Regardless of how you lead a reflection, the main idea is to get discussion going by eliciting responses from as many youth participants as possible.  In Introduction to Leadership Skills for Crews, it states:

  • venturersIt is essential that you conduct meaningful and relevant reflections and draw out the teaching points.
  • Reflection provides an opportunity for everyone in the group to have input into what happened.
  • Reflection is best accomplished by asking open-ended questions such as “What,” ‘“How,” “When,” and “Where.”

In reflection there are no right or wrong answers, just ideas, opinions, and insights. You can use reflections to evaluate crew activities, and it will result in improved engagement by your Venturers in future planning and execution of activities. Leading reflections is a simple process that can greatly enhance the learning process. Lay the ground rules for discussion. Have the Venturers sit so they can see one another, and ask them to agree not to interrupt or make fun of each other. Let them know they are free to keep silent if they wish.

Adding meaning to your event, will take some ground rules. You and your Varsity Scouts or Venturers should learn:

  1. No putdowns allowed; every response is welcome and valid.
  2. The person conducting the session should not show disapproval of a response or a person, either verbally or nonverbally.
  3. Facilitate the discussion. As the leader, avoid the temptation to talk about your own experiences.
  4. Reserve judgment about what the Venturers say to avoid criticizing them.
  5. Help the discussion get going, then guide the discussion to the teaching points through effective open-ended questions.
  6. You want the teaching points to come from the Venturers, but you want them to get to the key points.
  7. If you describe what you saw, be sure that your comments don’t stop the participants from adding their own thoughts.
  8. Above all, be positive. Have fun with the activity and with the processing session.
  9. Use thought-provoking questions. Have some questions in mind prior to starting the reflection.
  10. Know where you want the reflection to head and what lessons you want to ensure are drawn out of it. The reflection discussion may head in directions you had not thought of or known about, but ensure it also covers the key concepts that you as the leader saw as important to the training or activity,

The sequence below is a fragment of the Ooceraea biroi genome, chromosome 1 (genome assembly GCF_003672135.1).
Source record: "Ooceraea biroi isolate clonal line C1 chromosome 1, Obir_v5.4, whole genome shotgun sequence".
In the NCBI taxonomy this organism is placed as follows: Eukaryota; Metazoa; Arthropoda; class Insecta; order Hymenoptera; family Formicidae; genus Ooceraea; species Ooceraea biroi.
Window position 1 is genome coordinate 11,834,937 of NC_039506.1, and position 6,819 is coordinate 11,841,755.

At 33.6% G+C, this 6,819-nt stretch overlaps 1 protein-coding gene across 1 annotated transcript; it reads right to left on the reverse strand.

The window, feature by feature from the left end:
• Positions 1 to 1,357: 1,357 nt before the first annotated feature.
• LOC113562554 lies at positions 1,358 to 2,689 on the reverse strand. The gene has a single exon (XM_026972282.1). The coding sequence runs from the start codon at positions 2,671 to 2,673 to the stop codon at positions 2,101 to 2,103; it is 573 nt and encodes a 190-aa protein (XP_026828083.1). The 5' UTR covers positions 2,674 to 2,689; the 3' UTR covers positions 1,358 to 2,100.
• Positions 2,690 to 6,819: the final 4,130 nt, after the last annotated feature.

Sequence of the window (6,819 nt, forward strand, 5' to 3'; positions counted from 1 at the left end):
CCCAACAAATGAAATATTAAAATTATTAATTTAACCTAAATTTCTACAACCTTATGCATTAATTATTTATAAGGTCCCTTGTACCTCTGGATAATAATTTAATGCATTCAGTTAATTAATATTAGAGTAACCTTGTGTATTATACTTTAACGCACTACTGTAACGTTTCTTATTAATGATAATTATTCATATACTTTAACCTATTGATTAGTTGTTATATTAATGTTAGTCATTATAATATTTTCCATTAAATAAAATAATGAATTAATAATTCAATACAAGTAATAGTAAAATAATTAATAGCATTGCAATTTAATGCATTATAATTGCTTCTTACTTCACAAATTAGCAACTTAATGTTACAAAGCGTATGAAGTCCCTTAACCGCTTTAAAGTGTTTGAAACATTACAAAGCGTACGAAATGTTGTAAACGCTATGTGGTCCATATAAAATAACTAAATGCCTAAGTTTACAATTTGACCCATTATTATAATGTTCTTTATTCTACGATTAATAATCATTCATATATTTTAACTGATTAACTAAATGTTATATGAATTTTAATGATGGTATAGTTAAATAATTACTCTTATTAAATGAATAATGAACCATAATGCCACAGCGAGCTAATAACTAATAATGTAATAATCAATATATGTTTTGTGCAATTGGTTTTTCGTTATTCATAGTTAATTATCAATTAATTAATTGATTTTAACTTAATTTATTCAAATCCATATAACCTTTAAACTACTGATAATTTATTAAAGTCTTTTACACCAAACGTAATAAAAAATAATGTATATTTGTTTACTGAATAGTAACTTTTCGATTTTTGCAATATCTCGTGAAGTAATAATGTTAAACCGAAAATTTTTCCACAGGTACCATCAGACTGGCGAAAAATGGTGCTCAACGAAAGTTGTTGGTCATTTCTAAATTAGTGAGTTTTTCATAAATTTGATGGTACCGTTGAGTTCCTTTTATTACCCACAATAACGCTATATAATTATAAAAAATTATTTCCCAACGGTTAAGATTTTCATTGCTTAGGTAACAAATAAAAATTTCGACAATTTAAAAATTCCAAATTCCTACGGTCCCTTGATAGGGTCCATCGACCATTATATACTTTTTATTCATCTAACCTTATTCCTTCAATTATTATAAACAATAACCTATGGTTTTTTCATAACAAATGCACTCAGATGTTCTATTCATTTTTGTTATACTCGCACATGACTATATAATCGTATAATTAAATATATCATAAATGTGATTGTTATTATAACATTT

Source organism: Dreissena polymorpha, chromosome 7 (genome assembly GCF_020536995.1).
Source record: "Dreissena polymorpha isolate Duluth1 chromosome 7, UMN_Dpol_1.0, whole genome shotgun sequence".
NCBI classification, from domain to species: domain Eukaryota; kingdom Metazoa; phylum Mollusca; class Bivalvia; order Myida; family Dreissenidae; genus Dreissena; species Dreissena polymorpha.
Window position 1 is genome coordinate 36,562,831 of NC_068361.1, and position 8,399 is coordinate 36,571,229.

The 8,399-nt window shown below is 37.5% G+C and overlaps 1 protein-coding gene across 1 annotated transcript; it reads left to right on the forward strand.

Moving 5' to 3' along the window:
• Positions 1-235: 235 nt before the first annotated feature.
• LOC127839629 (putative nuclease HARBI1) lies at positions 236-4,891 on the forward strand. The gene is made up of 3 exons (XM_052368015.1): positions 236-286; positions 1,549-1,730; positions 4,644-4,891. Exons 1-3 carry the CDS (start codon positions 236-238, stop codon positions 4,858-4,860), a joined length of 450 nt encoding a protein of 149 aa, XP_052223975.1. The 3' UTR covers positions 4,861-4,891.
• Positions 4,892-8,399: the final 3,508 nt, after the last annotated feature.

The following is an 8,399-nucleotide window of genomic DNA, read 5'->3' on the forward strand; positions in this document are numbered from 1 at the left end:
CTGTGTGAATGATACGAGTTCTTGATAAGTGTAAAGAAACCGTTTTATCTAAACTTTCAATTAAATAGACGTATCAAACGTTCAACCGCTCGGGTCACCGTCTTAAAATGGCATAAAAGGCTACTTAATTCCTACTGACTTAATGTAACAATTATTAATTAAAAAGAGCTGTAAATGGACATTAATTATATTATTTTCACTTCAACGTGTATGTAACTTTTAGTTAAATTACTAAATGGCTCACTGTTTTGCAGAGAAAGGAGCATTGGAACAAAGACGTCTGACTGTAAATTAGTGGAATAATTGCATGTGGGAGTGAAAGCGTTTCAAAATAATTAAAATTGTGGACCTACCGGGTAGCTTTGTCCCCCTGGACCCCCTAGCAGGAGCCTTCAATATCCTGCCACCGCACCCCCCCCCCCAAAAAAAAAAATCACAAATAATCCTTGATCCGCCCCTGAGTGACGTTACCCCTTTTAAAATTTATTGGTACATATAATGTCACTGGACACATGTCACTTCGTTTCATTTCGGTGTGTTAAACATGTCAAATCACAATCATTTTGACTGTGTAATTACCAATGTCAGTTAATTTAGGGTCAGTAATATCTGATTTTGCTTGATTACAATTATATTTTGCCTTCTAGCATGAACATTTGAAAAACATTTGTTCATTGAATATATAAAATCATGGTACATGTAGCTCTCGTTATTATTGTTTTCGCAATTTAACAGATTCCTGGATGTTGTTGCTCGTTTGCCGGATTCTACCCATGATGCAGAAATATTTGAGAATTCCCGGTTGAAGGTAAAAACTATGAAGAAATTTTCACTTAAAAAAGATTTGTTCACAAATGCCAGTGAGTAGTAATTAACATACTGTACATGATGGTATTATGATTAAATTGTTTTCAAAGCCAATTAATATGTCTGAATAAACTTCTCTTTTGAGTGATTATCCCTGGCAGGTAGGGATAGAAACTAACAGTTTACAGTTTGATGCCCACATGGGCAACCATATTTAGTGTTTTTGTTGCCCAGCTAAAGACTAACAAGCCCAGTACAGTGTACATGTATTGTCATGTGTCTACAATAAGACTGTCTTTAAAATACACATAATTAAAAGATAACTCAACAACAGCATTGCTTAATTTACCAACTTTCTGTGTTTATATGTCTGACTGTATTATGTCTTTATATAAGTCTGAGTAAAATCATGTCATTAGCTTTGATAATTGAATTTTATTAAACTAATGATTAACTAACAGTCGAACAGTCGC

The following types of questions are useful in reflecting:

  • venturere twoOpen-ended questions. Avoid questions that can be answered with a simple “yes” or “no.”
  • Ask things like: “What was the purpose of our activity?” and “What did you learn about yourself?”
  • Feeling questions require Venturers to reflect on how they feel about what they did. “How did it feel when you started to pull together?”
  • Judgment questions ask your youth to make decisions about things. “What was the best part?” or ‘‘Why was it a good idea?”
  • Guiding questions steer your Venturers toward the purpose of the activity and keep the discussion focused. ‘‘What got you all going in the right direction?”
  • Closing questions help Venturers draw conclusions and end the discussion. ‘‘What did you learn?” or ‘‘What would you do differently?” .

Close the reflection.

Wrap up the discussion and briefly summarize the key points and ideas that were raised during the reflection. If the facilitator is successful in getting the participants to state all the reflecting points, then little follow-up is needed beyond a summary statement. However, I always like to ask youth for a gospel tie in. This is a very effective method of teaching and supports the Sunday “Come, Follow Me,” style of instruction.

Because the participants learn actively and because the adult leader gets to hear the digested learning of the participants, he or she will know if important lessons have been learned. This kind of end to things will always take more than one minute.

Darryl head BW